MK: This industry has changed significantly over the last three years, let alone over the last 18 years. Young artists today have to really understand the possibilities have gone down in the music industry. We have to have incredible songs, great song writers and producers. The imaging world, the video world, you have to be in it, especially if you are a woman. It becomes at times critical, new artists have to build and make that team: an agent, a producer, a manager that knows the business.

RM: You said networking is the key to success. What do suggest are the first two things to get on the right track?

MK: One, they need to come to my seminar, two they need to come to my seminar. (Laughing) But if you have the passion and you are new to this, it takes years to have the ability to put together a strategic plan. It requires work. You can’t do this by yourself. It requires a team and help from other people.

RM: Has being an Omega Psi Phi member contributed toward assisting in your business endeavors?

MK: Absolutely. I had the opportunity (in the form of networking) to meet some wonderful people that are my fraternity brothers. Steve Harvey, Ricky Anderson, and Tom Joyner are Omegas. Ricky Anderson, who is in my book, is one of the top African American entertainment attorneys in Houston. He is the attorney for Monique.

RM: What is your take on the 360 music industry recording contract deal?

MK: I am an artist manager, and as well, the owner of a record label. For example: if you are buying stocks at Apple, would you want to get paid as an investor just on the iPad? Probably not. You would want to get paid on the iPad, iPhone and everything that they sell.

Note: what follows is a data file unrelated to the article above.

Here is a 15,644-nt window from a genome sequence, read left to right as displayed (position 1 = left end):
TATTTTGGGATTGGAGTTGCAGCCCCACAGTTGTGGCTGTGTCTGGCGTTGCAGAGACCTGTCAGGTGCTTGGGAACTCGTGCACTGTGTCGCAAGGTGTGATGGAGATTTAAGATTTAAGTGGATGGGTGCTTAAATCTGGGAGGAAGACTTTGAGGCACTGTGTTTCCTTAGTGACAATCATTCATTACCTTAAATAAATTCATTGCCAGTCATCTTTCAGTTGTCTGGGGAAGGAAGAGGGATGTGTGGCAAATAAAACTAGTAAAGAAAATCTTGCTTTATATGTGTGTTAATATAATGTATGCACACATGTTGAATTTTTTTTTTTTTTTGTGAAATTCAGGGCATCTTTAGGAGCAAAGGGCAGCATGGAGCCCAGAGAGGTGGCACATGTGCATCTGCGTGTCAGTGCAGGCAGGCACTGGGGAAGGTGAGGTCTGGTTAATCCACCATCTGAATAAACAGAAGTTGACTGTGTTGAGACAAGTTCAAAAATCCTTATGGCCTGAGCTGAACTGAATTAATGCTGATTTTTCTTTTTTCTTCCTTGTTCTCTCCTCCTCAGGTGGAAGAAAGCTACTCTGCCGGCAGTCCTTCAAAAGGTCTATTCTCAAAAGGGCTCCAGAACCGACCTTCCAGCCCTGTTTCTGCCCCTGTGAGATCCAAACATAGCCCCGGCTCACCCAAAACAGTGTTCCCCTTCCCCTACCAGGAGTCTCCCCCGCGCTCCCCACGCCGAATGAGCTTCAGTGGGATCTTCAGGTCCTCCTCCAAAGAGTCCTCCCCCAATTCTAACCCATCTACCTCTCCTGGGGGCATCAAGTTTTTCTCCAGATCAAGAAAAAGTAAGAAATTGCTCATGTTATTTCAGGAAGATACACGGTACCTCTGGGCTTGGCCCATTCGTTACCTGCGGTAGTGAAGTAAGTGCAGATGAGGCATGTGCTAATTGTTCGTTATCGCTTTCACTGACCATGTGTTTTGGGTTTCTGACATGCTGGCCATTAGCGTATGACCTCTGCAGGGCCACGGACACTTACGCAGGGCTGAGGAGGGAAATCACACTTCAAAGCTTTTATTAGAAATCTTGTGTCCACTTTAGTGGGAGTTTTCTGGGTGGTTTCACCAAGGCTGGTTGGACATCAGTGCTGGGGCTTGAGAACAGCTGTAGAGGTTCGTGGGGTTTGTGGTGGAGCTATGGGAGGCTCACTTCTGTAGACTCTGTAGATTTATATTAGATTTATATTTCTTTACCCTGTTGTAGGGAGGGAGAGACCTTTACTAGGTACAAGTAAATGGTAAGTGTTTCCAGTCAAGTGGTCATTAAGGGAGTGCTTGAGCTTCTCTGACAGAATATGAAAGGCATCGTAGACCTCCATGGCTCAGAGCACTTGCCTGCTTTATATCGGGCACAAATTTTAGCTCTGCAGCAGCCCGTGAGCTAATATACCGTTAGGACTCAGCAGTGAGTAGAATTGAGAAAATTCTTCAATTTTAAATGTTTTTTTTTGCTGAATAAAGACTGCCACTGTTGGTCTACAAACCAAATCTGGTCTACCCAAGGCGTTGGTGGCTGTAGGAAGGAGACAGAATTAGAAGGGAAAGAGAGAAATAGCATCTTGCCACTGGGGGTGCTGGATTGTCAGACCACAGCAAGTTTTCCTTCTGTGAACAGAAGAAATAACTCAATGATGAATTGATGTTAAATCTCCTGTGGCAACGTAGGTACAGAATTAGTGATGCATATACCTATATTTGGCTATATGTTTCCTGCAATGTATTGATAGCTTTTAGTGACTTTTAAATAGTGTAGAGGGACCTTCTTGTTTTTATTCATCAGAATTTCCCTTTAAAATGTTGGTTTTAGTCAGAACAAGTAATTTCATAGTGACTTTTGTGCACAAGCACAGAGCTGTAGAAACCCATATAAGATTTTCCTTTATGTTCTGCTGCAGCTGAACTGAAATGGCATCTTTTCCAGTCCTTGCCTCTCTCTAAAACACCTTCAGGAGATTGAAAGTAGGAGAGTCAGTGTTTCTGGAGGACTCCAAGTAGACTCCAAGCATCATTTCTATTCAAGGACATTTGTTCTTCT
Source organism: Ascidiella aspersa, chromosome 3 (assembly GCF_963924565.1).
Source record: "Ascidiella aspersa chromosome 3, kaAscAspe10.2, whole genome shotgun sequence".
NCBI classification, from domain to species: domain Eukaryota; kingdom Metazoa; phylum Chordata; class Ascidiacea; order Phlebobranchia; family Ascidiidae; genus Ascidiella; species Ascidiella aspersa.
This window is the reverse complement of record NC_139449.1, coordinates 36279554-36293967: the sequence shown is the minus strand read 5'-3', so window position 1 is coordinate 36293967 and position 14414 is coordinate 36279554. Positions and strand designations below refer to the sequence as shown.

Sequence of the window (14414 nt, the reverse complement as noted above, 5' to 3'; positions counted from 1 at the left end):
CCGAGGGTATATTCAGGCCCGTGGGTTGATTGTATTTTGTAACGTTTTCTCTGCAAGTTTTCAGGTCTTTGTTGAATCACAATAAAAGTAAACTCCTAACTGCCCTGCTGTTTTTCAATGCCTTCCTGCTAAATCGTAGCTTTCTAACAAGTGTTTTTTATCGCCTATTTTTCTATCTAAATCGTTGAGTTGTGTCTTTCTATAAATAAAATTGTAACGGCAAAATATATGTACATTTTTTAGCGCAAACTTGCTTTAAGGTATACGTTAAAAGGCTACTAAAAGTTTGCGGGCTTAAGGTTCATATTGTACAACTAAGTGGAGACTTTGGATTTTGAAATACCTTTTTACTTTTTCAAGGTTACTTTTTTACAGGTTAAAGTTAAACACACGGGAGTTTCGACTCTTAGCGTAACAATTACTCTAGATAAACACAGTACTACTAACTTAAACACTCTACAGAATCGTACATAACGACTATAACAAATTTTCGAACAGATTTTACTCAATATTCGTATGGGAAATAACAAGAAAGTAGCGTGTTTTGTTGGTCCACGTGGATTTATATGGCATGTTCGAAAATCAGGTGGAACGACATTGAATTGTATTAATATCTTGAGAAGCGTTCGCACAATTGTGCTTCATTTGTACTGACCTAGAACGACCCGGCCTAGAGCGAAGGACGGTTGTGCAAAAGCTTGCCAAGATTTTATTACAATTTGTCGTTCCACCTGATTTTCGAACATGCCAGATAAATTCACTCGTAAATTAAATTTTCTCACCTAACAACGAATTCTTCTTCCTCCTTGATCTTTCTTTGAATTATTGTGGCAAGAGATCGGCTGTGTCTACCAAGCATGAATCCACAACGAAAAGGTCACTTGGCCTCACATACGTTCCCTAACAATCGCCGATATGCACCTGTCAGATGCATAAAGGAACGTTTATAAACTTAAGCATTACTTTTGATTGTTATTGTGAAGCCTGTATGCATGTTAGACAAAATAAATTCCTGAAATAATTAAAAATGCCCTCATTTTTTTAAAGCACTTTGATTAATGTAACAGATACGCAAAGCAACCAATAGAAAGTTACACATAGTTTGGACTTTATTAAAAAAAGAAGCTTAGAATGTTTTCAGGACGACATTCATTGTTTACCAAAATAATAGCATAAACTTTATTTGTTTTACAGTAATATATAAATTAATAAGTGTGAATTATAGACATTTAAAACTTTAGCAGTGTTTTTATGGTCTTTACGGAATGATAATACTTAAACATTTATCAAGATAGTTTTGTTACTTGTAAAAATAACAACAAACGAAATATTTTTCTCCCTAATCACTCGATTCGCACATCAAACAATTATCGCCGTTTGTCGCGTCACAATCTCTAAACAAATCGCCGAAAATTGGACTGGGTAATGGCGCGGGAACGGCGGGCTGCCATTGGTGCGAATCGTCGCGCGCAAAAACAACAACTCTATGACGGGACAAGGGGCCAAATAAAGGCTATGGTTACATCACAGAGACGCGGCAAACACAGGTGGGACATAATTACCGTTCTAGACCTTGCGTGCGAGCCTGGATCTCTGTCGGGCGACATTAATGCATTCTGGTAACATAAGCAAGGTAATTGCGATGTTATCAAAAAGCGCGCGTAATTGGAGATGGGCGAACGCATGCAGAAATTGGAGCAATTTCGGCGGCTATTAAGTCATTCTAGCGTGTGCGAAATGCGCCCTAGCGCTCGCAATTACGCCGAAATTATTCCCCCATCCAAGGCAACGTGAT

RM: Do you still own and operate all of your entertainment entities?

MK: I sure do. More in a catalogue environment, rather than front line. I do have a new girl group that I am very excited about called “Blushhh Music.”

RM: Has your success been mostly in picking the right talent or in grooming a very talented individual(s)?

MK: It’s been a combination of both. Strategically, when it has been the right fit and a win-win for both sides.

RM: You obtained your MBA at 63 years old?

MK: Yes. I just got it in June, on Father’s Day.

RM: Do you encourage your artists toward obtaining degrees in the music business?

MK: It’s important if they are going to be behind the camera or behind the microphone. Yes, I think that is absolutely important. Speaking specifically for an artist, it is important to have a general knowledge of the business, junior college, taking important classes and attending seminars.

RM: The school system as a whole does not educate or promote entrepreneurial academia. Currently a professor at Texas Southern University, what are your thoughts?

MK: Well, I am frustrated. With the energy that we have, the intellect, our approach to problem solving, that’s what entrepreneurial-ship is. I think that particular course should be taught even on a high school level.

RM: How do you suggest this curriculum be integrated into the high school level?

MK: It’s very easy. There’s no reason why it couldn’t. There has to be an involvement of parents, government and city officials that understand and view that this is very important. Especially in predominately Black schools, it should be understood that this is a class that should be taught.

RM: Do you believe in using lyrics of music to educate and not just entertain the youth?

MK: Absolutely. When I mentor kids we have the Kids Rap Radio, and use the top beats of Hip Hop songs. Little kids come in and they come up with new lyrics and some of it is educational.

RM: Please tell our readers about some of your philanthropic associations and contributions. (Readers, he really didn’t want to go there but I insisted).

MK: We have a Survival Foundation, an apartment complex that we donated the Roland Center for Youth, and a number of houses I built for families. I want to give, not because I want the world to know I gave.


“If you don’t have these 10 traits, don’t understand them and don’t have passion, then you will have a small percentage of success. If it doesn’t naturally come about with understanding and knowing, it starts with that word…passion.”

Mathew Knowles


Mathew Knowles is the book. Before the publication of this article, “The DNA of Achievers: 10 Traits of Highly Successful Professionals” hit #1 BEST SELLER.